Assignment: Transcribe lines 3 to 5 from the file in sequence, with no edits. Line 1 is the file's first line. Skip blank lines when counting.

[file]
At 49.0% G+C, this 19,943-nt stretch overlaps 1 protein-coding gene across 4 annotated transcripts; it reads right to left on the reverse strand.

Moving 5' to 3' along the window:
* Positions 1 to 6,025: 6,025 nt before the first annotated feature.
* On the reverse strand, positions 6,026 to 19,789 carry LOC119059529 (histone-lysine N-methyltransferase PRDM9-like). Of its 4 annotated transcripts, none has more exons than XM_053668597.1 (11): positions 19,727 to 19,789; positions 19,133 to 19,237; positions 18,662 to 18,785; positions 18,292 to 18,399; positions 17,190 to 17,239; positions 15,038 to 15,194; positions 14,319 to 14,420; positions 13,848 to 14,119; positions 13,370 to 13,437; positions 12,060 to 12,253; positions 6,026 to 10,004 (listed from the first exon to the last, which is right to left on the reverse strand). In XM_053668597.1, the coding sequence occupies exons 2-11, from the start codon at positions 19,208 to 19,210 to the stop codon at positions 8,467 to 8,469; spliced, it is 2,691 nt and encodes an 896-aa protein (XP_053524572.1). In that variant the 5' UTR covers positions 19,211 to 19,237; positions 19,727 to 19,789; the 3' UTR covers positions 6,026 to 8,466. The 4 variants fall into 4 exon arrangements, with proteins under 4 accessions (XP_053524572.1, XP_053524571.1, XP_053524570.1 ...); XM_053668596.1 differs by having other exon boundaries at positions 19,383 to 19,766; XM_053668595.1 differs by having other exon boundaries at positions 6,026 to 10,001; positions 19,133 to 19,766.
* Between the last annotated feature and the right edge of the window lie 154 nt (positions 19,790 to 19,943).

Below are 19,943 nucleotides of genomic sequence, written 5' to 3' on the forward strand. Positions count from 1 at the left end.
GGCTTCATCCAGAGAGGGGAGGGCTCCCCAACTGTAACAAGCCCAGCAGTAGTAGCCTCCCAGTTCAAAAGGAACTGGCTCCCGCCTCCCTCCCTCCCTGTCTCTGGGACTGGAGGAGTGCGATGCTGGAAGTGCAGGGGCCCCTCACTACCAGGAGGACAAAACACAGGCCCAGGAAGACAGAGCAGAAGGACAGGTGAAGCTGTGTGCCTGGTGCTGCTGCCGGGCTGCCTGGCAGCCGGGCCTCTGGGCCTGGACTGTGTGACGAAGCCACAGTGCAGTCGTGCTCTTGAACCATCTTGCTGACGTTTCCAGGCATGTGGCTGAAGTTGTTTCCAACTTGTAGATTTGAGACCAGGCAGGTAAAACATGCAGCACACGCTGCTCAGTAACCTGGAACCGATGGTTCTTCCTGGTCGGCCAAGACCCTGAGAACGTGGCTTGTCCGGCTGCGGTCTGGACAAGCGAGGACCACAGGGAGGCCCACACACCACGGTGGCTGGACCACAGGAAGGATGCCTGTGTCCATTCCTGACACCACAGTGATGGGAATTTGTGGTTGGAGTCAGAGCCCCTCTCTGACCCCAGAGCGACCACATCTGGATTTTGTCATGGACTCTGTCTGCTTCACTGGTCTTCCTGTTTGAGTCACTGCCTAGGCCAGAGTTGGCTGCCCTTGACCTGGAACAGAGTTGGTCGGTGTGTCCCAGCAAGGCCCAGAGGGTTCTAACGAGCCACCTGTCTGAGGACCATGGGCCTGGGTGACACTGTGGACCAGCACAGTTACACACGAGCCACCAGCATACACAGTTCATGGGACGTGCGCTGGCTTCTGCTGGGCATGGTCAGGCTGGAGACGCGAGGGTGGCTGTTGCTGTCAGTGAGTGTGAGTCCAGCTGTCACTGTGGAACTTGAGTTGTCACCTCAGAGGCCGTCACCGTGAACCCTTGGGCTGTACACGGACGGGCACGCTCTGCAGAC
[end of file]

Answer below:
* Positions 1 to 6,025: 6,025 nt before the first annotated feature.
* On the reverse strand, positions 6,026 to 19,789 carry LOC119059529 (histone-lysine N-methyltransferase PRDM9-like). Of its 4 annotated transcripts, none has more exons than XM_053668597.1 (11): positions 19,727 to 19,789; positions 19,133 to 19,237; positions 18,662 to 18,785; positions 18,292 to 18,399; positions 17,190 to 17,239; positions 15,038 to 15,194; positions 14,319 to 14,420; positions 13,848 to 14,119; positions 13,370 to 13,437; positions 12,060 to 12,253; positions 6,026 to 10,004 (listed from the first exon to the last, which is right to left on the reverse strand). In XM_053668597.1, the coding sequence occupies exons 2-11, from the start codon at positions 19,208 to 19,210 to the stop codon at positions 8,467 to 8,469; spliced, it is 2,691 nt and encodes an 896-aa protein (XP_053524572.1). In that variant the 5' UTR covers positions 19,211 to 19,237; positions 19,727 to 19,789; the 3' UTR covers positions 6,026 to 8,466. The 4 variants fall into 4 exon arrangements, with proteins under 4 accessions (XP_053524572.1, XP_053524571.1, XP_053524570.1 ...); XM_053668596.1 differs by having other exon boundaries at positions 19,383 to 19,766; XM_053668595.1 differs by having other exon boundaries at positions 6,026 to 10,001; positions 19,133 to 19,766.
* Between the last annotated feature and the right edge of the window lie 154 nt (positions 19,790 to 19,943).